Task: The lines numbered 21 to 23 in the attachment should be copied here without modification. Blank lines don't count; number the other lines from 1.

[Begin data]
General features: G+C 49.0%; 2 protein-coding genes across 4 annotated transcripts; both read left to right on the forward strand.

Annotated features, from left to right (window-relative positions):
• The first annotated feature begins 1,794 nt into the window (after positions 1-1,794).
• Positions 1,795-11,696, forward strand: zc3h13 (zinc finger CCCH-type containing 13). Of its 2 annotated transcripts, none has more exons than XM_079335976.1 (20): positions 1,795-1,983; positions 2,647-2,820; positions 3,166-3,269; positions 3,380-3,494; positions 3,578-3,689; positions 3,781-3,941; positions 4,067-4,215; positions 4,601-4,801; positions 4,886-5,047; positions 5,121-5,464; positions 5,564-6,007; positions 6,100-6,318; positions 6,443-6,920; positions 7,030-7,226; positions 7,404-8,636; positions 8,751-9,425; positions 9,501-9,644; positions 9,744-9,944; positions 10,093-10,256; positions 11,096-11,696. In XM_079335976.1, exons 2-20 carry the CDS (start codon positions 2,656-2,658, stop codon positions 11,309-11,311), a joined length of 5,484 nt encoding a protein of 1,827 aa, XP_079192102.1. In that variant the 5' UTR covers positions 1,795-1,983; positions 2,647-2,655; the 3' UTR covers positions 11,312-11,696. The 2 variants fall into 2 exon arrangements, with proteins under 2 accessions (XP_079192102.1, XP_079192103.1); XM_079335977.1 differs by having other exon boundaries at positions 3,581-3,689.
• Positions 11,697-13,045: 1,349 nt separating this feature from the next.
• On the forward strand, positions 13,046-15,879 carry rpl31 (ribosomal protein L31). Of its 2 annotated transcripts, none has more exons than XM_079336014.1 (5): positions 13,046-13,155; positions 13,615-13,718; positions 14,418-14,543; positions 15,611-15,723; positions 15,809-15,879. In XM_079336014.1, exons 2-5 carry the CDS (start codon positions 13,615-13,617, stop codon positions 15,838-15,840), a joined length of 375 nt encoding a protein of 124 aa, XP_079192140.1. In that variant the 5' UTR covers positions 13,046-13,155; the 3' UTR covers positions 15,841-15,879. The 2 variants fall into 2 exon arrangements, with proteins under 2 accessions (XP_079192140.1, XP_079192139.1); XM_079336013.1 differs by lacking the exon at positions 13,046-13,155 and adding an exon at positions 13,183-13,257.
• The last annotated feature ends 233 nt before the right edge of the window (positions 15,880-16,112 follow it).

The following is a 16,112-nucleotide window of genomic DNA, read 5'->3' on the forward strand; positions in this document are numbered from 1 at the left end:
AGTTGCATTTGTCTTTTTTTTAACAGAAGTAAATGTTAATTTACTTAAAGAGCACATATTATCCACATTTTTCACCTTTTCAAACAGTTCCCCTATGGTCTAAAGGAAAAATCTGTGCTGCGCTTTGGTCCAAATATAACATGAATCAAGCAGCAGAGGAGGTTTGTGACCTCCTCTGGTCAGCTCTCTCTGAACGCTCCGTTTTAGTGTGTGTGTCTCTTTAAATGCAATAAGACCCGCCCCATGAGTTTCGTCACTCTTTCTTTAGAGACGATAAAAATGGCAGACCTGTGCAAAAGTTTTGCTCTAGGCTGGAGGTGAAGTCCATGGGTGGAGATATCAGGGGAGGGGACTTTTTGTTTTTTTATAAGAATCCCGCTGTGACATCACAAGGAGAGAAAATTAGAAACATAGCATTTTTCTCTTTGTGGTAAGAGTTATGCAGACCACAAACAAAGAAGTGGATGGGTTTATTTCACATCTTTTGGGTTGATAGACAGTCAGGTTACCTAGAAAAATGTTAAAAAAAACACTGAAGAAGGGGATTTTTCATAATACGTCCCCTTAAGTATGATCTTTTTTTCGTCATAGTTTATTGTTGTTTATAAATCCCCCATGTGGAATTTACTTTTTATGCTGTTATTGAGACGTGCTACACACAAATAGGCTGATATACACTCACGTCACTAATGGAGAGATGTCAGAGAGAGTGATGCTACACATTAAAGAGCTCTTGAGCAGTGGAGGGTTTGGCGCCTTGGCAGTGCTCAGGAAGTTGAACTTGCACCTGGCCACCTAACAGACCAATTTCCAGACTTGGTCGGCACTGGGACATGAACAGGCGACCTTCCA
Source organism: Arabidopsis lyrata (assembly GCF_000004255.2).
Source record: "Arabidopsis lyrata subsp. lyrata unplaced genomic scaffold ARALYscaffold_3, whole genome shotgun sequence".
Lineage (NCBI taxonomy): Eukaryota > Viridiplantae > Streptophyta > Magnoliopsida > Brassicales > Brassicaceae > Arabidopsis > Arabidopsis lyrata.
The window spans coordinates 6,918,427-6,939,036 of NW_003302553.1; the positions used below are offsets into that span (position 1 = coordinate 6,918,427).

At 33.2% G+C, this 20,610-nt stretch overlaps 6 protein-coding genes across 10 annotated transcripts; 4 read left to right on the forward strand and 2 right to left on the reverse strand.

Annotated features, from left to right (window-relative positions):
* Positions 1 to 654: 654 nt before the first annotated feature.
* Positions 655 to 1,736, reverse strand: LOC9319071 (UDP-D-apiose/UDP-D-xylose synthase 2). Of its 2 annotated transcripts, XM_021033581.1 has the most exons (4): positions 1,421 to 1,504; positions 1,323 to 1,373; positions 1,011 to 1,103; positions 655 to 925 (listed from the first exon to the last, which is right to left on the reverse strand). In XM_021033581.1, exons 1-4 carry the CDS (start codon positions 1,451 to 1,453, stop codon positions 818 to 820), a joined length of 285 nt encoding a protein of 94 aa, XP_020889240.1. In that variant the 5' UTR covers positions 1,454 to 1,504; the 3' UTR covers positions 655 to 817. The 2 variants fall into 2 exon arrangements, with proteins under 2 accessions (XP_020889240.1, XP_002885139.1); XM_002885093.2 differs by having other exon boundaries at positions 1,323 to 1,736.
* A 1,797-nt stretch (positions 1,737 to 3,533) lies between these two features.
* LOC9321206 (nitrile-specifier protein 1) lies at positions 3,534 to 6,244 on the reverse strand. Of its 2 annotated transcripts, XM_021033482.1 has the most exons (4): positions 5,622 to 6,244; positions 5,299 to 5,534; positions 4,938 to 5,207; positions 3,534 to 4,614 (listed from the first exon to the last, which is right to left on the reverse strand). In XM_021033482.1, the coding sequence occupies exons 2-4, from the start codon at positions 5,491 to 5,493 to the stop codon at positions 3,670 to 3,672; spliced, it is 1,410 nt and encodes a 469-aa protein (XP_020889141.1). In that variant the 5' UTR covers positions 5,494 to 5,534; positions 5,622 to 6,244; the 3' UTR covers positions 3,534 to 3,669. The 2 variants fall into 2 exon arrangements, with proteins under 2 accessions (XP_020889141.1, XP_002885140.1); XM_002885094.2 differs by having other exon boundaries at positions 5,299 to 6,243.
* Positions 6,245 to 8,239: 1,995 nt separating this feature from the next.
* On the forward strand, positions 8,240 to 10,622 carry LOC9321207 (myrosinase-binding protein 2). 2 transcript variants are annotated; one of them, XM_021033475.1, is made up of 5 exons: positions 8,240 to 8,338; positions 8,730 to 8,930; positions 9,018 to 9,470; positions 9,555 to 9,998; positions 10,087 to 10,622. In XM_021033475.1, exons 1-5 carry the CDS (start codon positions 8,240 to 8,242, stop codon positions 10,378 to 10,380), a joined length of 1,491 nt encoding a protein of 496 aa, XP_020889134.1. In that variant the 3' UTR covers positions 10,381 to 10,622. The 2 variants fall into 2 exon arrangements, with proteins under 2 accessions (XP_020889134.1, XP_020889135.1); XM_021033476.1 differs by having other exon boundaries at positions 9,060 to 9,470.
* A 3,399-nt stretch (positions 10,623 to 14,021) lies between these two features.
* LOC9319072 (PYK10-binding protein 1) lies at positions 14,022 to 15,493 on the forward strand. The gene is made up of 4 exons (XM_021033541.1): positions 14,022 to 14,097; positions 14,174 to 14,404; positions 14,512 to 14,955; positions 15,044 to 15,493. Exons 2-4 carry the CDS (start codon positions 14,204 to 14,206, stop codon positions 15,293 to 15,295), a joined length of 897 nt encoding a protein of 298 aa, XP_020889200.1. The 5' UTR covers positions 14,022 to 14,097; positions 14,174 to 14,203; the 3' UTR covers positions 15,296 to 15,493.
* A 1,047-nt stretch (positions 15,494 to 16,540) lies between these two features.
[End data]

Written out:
* On the forward strand, positions 8,240 to 10,622 carry LOC9321207 (myrosinase-binding protein 2). 2 transcript variants are annotated; one of them, XM_021033475.1, is made up of 5 exons: positions 8,240 to 8,338; positions 8,730 to 8,930; positions 9,018 to 9,470; positions 9,555 to 9,998; positions 10,087 to 10,622. In XM_021033475.1, exons 1-5 carry the CDS (start codon positions 8,240 to 8,242, stop codon positions 10,378 to 10,380), a joined length of 1,491 nt encoding a protein of 496 aa, XP_020889134.1. In that variant the 3' UTR covers positions 10,381 to 10,622. The 2 variants fall into 2 exon arrangements, with proteins under 2 accessions (XP_020889134.1, XP_020889135.1); XM_021033476.1 differs by having other exon boundaries at positions 9,060 to 9,470.
* A 3,399-nt stretch (positions 10,623 to 14,021) lies between these two features.
* LOC9319072 (PYK10-binding protein 1) lies at positions 14,022 to 15,493 on the forward strand. The gene is made up of 4 exons (XM_021033541.1): positions 14,022 to 14,097; positions 14,174 to 14,404; positions 14,512 to 14,955; positions 15,044 to 15,493. Exons 2-4 carry the CDS (start codon positions 14,204 to 14,206, stop codon positions 15,293 to 15,295), a joined length of 897 nt encoding a protein of 298 aa, XP_020889200.1. The 5' UTR covers positions 14,022 to 14,097; positions 14,174 to 14,203; the 3' UTR covers positions 15,296 to 15,493.